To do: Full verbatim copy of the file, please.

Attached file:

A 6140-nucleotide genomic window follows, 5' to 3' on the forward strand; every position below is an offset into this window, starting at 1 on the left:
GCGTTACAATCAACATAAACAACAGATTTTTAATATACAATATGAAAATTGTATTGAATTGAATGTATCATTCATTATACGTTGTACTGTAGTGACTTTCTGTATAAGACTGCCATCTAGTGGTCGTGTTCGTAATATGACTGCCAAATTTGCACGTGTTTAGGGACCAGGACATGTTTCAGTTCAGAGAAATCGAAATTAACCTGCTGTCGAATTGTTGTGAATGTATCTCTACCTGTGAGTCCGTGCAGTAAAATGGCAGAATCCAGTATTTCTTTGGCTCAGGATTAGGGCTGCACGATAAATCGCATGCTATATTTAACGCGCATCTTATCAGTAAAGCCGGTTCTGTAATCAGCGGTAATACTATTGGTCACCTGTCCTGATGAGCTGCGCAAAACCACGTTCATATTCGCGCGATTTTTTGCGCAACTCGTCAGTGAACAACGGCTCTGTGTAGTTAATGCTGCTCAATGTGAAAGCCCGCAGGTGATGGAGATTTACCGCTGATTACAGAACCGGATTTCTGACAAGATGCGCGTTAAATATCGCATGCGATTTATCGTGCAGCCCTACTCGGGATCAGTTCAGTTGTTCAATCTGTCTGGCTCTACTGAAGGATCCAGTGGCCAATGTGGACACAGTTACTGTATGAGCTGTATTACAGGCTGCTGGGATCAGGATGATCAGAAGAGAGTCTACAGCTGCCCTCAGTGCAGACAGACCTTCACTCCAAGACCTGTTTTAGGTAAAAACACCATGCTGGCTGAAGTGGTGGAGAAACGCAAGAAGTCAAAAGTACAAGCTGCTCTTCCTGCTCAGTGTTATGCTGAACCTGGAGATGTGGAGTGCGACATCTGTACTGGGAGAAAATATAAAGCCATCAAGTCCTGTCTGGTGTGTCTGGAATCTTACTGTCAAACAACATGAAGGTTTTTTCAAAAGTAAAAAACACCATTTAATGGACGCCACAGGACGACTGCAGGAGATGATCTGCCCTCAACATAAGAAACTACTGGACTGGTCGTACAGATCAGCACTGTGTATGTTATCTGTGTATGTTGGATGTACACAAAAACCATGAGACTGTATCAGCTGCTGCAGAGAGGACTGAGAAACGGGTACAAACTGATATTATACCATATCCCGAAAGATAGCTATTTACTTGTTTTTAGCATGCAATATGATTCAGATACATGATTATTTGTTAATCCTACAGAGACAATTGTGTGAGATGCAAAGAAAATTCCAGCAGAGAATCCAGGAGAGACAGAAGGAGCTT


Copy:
A 6140-nucleotide genomic window follows, 5' to 3' on the forward strand; every position below is an offset into this window, starting at 1 on the left:
GCGTTACAATCAACATAAACAACAGATTTTTAATATACAATATGAAAATTGTATTGAATTGAATGTATCATTCATTATACGTTGTACTGTAGTGACTTTCTGTATAAGACTGCCATCTAGTGGTCGTGTTCGTAATATGACTGCCAAATTTGCACGTGTTTAGGGACCAGGACATGTTTCAGTTCAGAGAAATCGAAATTAACCTGCTGTCGAATTGTTGTGAATGTATCTCTACCTGTGAGTCCGTGCAGTAAAATGGCAGAATCCAGTATTTCTTTGGCTCAGGATTAGGGCTGCACGATAAATCGCATGCTATATTTAACGCGCATCTTATCAGTAAAGCCGGTTCTGTAATCAGCGGTAATACTATTGGTCACCTGTCCTGATGAGCTGCGCAAAACCACGTTCATATTCGCGCGATTTTTTGCGCAACTCGTCAGTGAACAACGGCTCTGTGTAGTTAATGCTGCTCAATGTGAAAGCCCGCAGGTGATGGAGATTTACCGCTGATTACAGAACCGGATTTCTGACAAGATGCGCGTTAAATATCGCATGCGATTTATCGTGCAGCCCTACTCGGGATCAGTTCAGTTGTTCAATCTGTCTGGCTCTACTGAAGGATCCAGTGGCCAATGTGGACACAGTTACTGTATGAGCTGTATTACAGGCTGCTGGGATCAGGATGATCAGAAGAGAGTCTACAGCTGCCCTCAGTGCAGACAGACCTTCACTCCAAGACCTGTTTTAGGTAAAAACACCATGCTGGCTGAAGTGGTGGAGAAACGCAAGAAGTCAAAAGTACAAGCTGCTCTTCCTGCTCAGTGTTATGCTGAACCTGGAGATGTGGAGTGCGACATCTGTACTGGGAGAAAATATAAAGCCATCAAGTCCTGTCTGGTGTGTCTGGAATCTTACTGTCAAACAACATGAAGGTTTTTTCAAAAGTAAAAAACACCATTTAATGGACGCCACAGGACGACTGCAGGAGATGATCTGCCCTCAACATAAGAAACTACTGGACTGGTCGTACAGATCAGCACTGTGTATGTTATCTGTGTATGTTGGATGTACACAAAAACCATGAGACTGTATCAGCTGCTGCAGAGAGGACTGAGAAACGGGTACAAACTGATATTATACCATATCCCGAAAGATAGCTATTTACTTGTTTTTAGCATGCAATATGATTCAGATACATGATTATTTGTTAATCCTACAGAGACAATTGTGTGAGATGCAAAGAAAATTCCAGCAGAGAATCCAGGAGAGACAGAAGGAGCTT